Rajesh Mehra is desolate.
A big-boned man in his mid-fifties, he is a trader in women’s blouses.
Until ten years ago, Mehra used to take orders from garment wholesalers in big cities like Mumbai, Kolkata and Bengaluru, buy the cloth and thread he needed from garment clusters like Silvassa, and get the blouses stitched in Amritsar.
But this business model ran into trouble when blouse-making units came up in Surat, one of India’s biggest synthetic fabric and sari-making clusters. Enjoying advantages like proximity to cloth- and thread-makers, these units made cheaper blouses than their counterparts in Amritsar.
In response, Mehra made a hard call. He left his family behind in Amritsar and moved to Surat, working on the assumption that having a perch in that city would help him sell better.
Now, as India readies to overhaul its tax regime for businesses, replacing a welter of sales and income taxes with a single tax called the Goods and Services Tax, Mehra has run out of ideas. “Kya hoga?” he asked. “Kaise chalega yeh sab?” What will happen? How can this business continue?
Anxieties about how GST will impact their businesses have prompted textile traders to go on a nationwide strike over three days this week. But not everyone in Surat’s textile hub is worried.
No more than 20 minutes away from Mehra’s shop in the basement of a building opposite Surat’s old Ratan Cinema, in the heart of the town’s textile market, lies the soot-blackened industrial estate of Pandesara. This is where Sanjay Saraogi works.
Saraogi, who looks far younger than his 46 years, is the managing director of Rs 450 crore Laxmipati Saris.
Described by his peers as one of the sharpest minds in the Surat textile industry, he entered the family business at 14 when his father fell very ill – he would go to school in the morning and spend the rest of the day in the shop. Over the last ten years, he has steered Laxmipati beyond trading into sari manufacturing.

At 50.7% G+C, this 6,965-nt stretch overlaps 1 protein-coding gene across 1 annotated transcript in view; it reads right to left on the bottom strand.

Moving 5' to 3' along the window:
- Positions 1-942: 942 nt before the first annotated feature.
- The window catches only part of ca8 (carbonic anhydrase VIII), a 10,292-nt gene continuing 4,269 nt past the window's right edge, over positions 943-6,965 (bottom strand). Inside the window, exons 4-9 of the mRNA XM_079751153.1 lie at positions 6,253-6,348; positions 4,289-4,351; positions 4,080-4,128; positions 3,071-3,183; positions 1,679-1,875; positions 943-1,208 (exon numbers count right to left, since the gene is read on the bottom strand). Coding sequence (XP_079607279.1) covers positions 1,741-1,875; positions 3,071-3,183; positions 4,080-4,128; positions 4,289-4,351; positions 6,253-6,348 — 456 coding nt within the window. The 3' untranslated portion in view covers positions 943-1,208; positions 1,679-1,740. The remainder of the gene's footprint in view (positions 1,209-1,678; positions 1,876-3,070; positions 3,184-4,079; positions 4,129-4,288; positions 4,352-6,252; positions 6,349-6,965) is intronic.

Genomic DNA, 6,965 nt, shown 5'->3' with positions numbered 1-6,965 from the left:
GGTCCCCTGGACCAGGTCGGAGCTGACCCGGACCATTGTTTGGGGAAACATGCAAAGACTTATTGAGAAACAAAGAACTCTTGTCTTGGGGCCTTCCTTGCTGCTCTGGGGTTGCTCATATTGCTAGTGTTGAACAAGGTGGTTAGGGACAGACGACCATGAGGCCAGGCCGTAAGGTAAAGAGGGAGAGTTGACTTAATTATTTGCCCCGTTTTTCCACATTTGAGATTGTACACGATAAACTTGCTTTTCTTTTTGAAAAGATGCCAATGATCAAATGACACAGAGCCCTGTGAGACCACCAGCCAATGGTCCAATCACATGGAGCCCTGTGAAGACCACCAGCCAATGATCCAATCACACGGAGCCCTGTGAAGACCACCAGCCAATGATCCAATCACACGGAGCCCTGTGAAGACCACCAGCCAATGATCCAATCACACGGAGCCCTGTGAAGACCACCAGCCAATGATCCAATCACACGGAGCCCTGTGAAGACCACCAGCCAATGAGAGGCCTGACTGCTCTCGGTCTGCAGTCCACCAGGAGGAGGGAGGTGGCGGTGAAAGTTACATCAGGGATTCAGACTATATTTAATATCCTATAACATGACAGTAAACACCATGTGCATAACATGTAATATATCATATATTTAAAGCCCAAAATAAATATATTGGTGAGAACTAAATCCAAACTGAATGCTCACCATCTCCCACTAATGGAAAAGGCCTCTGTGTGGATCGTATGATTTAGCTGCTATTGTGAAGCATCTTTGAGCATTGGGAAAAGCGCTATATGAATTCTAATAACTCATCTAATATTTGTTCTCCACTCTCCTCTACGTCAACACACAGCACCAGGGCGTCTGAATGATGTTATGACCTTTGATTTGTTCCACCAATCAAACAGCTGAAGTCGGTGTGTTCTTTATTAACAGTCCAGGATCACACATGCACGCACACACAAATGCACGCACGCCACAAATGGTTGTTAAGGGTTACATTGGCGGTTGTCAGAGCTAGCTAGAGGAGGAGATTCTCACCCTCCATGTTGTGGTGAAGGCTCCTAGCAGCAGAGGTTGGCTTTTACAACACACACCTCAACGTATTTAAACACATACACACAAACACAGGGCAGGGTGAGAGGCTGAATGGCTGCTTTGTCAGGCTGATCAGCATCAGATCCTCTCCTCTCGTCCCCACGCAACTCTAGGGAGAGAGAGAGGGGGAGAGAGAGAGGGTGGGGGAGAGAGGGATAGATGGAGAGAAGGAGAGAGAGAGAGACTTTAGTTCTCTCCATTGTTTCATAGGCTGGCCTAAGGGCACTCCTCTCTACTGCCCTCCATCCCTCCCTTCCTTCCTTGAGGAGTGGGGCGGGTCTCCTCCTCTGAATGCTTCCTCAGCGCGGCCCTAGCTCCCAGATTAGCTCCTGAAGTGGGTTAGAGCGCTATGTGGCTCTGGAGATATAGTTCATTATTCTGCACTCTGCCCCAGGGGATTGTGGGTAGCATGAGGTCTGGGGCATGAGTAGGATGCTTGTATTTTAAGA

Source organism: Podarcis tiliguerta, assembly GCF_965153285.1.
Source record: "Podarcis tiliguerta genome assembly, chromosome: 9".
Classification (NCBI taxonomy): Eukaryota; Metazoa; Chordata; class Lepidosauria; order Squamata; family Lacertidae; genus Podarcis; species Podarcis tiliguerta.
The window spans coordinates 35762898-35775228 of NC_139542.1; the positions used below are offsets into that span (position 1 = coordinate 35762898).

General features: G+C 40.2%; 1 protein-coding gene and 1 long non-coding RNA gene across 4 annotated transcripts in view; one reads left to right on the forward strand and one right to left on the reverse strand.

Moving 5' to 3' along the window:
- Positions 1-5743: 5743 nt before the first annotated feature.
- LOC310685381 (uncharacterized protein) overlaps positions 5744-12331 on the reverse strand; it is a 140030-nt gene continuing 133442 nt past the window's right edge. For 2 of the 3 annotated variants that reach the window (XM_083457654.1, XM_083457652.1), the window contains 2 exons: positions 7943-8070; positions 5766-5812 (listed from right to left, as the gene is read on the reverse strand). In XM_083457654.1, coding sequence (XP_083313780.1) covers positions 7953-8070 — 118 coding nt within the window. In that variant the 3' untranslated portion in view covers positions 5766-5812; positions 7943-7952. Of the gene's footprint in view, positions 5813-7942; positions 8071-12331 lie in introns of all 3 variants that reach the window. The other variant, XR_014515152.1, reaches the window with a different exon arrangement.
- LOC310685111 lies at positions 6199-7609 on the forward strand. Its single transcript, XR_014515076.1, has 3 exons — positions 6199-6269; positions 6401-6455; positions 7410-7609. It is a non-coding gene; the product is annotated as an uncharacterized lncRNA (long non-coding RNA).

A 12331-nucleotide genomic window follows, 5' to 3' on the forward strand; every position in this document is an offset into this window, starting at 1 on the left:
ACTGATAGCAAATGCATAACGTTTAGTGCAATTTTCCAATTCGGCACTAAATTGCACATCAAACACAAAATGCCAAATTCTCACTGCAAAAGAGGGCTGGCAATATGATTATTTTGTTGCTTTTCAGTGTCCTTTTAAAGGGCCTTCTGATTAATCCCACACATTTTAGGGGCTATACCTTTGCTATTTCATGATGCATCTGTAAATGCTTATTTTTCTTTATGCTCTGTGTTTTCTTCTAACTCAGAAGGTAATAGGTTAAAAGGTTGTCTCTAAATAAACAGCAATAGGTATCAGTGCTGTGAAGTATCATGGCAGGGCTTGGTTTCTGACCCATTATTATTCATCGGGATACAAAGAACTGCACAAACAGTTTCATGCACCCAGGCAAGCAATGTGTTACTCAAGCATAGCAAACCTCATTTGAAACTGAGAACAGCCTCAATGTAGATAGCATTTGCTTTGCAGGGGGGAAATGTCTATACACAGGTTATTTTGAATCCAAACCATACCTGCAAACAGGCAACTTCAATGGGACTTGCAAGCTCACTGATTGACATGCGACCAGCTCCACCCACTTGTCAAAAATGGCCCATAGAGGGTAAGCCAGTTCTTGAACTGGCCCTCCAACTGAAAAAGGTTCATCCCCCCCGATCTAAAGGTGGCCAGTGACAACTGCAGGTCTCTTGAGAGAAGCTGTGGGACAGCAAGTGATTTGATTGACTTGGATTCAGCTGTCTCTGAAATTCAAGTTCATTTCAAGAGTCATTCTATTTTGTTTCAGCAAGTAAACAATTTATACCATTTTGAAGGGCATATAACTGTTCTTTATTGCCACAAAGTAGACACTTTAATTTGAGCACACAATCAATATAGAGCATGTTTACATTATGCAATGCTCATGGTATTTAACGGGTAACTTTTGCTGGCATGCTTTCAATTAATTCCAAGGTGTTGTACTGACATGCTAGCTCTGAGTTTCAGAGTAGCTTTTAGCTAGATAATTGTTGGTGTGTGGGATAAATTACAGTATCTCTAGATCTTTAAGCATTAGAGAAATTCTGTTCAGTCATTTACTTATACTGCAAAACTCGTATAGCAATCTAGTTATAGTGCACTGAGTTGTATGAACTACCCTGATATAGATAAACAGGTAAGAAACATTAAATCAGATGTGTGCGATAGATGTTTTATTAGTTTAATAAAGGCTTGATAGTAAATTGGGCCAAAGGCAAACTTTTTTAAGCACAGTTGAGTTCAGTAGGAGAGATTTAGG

When it comes to GST, he is relatively unconcerned. It will be good for businesses like ours, he said.
The contrasting responses of Mehra and Saraogi offer a picture of how GST will affect people and companies in India’s manufacturing economy.
An introduction to Surat
Lying midway between Ahmedabad and Mumbai, Surat is India’s largest producer of synthetic fabrics. Around 40% of all manmade fabrics produced in India come from here. The city, located in South Gujarat, especially dominates the polyester sari market. Buy one anywhere in India – the glitziest metropolitan mall or a rural haat – and chances are it came from Surat.
One way to understand GST’s impact on this city is to study how it affects the makers of Surat’s biggest product – polyester saris. As the chart below shows, sari production involves six stages.
The industry producing Surat’s saris is part-formal economy, part-informal economy.
Only two companies, Reliance and Indo-Rama, make purified terephthalic acid or PTA. No more than three companies convert PTA into polyester chips, said Hashim Dada, who works in a “fancy yarn” manufacturing company called Eastern Enterprise in Surat’s old city. According to Saraogi, India has about 25-50 companies that convert these chips into yarn.
Those units are mostly located in Silvassa, Daman and Mumbai. Once the yarn is made, however, most production shifts to Surat. Here, the value chain fragments into thousands of large and small enterprises. More than 100 dealers sell this yarn. About 10,000 weavers, ranging from small units with a few powerlooms to large businesses with dozens of modern shuttleless looms, weave that yarn into grey fabric. This then goes to 400-450 mills and processing factories in and around Surat. Beyond them lies another maze of small units – people who decorate the saris with embroidery, diamonds or by sticking borders (“pattas”, they’re called locally) to them.